Book Review: You Are What You Love

You Are What You Love by James K. A. Smith

You Are What You Love: The Spiritual Power of Habit by James K. A. Smith (Grand Rapids: Brazos Press, 2016. 224 pp) James K. A. Smith is the Gary and Henrietta Byker Chair in Applied Reformed Theology and Worldview at Calvin College. With a background in philosophy focused on French thought, Smith engages as a public intellectual and cultural critic. In addition to his published books, Smith has contributed to the Wall Street Journal, the New York Times, Slate, Christianity Today, and The Hedgehog Review. A Divided World We live in a divided world. The obvious unpacking of this statement surrounds divisive politics or schisms between worldviews. But, our experiences are divided even at a metaphysical level. In other words,… Read More →

Book Review: LaRose

LaRose by Louise Erdrich

LaRose: A Novel by Louise Erdrich (New York: Harper, 2016. 384 pp) Louise Erdrich lives with her family in Minnesota and is the owner of Birchbark Books, an independent bookstore. She is also the bestselling author of many critically acclaimed novels for adults, including the Pulitzer Prize finalist The Plague of Doves and the National Book Award finalist The Last Report on the Miracles at Little No Horse. She is also the author of the picture book Grandmother’s Pigeon, illustrated by Jim LaMarche. Woke Context plays an important role in the consumption of art. Outside of one-off art installations or performances, a reaction to any specific art form may transform over the years. NeverEnding Story played differently in my childhood… Read More →

Book Review: Things Fall Apart

Things Fall Apart by Chinua Achebe

Things Fall Apart by Chinua Achebe (New York: Anchor Books, 1994; originally published in 1959. 209 pp) Chinua Achebe was born in Nigeria in 1930. He is a graduate of University College, Ibadan. He left an early career in radio and become a Senior Research Fellow at the University of Nigeria, Nsukka. Achebe was a professor of English at the University of Massachusetts and at the University of Connecticut. Achebe has won the first Commonwealth Poetry Prize, The New Statesman-Jock Campell Award, the Nigerian National Merit Award, and the Man Booker International Prize for Fiction. He was awarded more than twenty honorary doctorates and received the Honorary Fellowship of the American Academy and Institute of Arts and Letters. He died… Read More →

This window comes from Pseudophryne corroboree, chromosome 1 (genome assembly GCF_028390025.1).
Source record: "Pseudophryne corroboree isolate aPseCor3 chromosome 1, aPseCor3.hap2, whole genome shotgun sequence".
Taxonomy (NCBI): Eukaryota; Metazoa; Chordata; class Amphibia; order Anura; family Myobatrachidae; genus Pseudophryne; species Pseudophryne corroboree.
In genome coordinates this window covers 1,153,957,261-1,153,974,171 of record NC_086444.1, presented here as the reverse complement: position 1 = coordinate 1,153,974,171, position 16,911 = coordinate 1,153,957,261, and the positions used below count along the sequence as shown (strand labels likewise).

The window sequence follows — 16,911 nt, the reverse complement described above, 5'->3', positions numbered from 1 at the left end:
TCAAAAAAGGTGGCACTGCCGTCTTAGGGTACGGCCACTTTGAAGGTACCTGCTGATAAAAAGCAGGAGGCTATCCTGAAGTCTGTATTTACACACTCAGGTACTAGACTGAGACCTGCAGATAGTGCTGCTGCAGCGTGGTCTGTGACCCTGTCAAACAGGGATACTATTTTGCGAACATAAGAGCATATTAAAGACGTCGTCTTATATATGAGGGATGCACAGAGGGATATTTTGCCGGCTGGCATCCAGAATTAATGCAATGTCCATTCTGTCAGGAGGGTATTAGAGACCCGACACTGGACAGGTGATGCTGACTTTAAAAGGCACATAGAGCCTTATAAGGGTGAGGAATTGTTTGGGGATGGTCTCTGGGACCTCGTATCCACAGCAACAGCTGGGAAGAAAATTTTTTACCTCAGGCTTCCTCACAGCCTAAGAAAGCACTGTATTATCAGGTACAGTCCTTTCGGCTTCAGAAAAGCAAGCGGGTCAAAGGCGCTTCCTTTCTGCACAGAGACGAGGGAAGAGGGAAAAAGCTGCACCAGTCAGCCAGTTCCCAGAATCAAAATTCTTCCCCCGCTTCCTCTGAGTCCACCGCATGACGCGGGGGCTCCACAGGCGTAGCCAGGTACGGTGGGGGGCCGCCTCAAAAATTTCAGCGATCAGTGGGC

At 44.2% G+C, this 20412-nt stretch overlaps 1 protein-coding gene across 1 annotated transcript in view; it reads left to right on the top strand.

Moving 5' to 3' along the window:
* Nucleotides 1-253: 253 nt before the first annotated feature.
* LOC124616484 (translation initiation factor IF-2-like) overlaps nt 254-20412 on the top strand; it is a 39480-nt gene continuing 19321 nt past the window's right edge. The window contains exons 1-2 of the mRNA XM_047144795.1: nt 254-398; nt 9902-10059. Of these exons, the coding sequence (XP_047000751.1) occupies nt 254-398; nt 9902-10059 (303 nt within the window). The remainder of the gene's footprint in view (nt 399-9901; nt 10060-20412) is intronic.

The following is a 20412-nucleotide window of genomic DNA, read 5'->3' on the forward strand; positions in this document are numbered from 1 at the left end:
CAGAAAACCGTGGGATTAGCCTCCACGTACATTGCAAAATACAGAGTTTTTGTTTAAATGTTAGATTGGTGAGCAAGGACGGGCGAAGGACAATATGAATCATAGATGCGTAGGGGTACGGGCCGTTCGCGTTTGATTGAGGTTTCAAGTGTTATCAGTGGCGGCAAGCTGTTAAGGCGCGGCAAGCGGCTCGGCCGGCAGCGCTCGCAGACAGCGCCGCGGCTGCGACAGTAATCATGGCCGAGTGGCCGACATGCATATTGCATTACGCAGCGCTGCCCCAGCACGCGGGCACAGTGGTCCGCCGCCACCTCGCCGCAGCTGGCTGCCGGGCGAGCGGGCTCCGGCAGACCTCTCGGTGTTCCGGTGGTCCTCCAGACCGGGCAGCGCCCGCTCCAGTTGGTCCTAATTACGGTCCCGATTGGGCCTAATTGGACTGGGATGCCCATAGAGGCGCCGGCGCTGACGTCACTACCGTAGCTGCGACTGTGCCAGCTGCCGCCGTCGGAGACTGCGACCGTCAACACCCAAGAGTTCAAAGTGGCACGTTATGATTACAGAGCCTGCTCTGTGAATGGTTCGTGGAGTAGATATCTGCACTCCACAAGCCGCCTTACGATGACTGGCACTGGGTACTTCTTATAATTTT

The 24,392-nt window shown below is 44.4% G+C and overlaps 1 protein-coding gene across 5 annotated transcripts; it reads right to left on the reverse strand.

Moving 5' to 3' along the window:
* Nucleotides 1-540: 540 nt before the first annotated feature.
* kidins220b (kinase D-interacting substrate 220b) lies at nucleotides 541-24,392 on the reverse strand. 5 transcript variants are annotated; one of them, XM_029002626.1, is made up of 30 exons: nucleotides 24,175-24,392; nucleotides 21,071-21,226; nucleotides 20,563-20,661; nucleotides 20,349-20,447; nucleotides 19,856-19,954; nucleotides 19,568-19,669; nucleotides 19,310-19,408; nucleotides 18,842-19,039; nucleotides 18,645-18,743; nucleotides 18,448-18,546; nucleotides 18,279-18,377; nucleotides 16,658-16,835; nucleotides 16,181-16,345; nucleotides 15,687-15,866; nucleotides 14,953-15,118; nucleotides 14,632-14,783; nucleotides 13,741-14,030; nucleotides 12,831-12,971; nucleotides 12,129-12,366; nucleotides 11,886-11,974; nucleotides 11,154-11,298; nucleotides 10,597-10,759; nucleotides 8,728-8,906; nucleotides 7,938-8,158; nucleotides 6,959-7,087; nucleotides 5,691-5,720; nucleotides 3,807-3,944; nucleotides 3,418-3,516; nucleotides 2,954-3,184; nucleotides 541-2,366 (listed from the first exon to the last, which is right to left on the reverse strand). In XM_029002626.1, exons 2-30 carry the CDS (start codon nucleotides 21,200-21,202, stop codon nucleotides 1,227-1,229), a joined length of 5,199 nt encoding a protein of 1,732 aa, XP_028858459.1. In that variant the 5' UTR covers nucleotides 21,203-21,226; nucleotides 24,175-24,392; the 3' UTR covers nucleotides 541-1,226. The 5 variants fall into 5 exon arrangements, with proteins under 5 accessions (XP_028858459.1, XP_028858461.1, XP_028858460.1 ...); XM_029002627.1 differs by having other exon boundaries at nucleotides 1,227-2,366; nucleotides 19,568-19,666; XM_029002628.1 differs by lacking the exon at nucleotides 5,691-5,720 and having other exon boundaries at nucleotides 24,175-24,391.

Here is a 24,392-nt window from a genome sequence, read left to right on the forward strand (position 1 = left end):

Book Review: The Promise

The Promise by Chaim Potok

The Promise: A Novel by Chaim Potok (New York: Anchor Books, 1969. 384 pp) Chaim Potok was born in Buffalo, New York in 1929. Potok became a rabbi after studying at Jewish Theological Seminary of America. He later received a doctorate in philosophy from the University of Pennsylvania. Potok is known for his best-selling novel, The Chosen. He died in 2002. *Spoiler Alert: This Book Is a Sequel* The Threat of Change The threat of the new ostensibly dominates the thoughts of many conservatives. At a basic level, the conservative line suggests no need for change. Things work well the way they are. What’s the use in transforming? When religion emerges in such debates, the eternal soul is at stake…. Read More →

Book Review: How People Change

How People Change by Timothy S. Lane and Paul David Tripp (Greensboro: New Growth Press, 2006. 255 pp) Timothy S. Lane and Paul David Tripp are counselors and faculty members at the Christian Counseling & Educational Foundation in Glendale, Pa. and lecturers in practical theology at Westminster Theological Seminary. Give It 50 Pages Nancy Pearl isn’t the only one with this argument, but I heard it from her first so she’s getting credit. Statistically speaking, there are more books in the world than any one person could ever read in a lifetime. Your reading time is sacred and finite. Pearl, thus, urges her followers to avoid reading books they find unrewarding. Give a book 50 pages; if it doesn’t grip… Read More →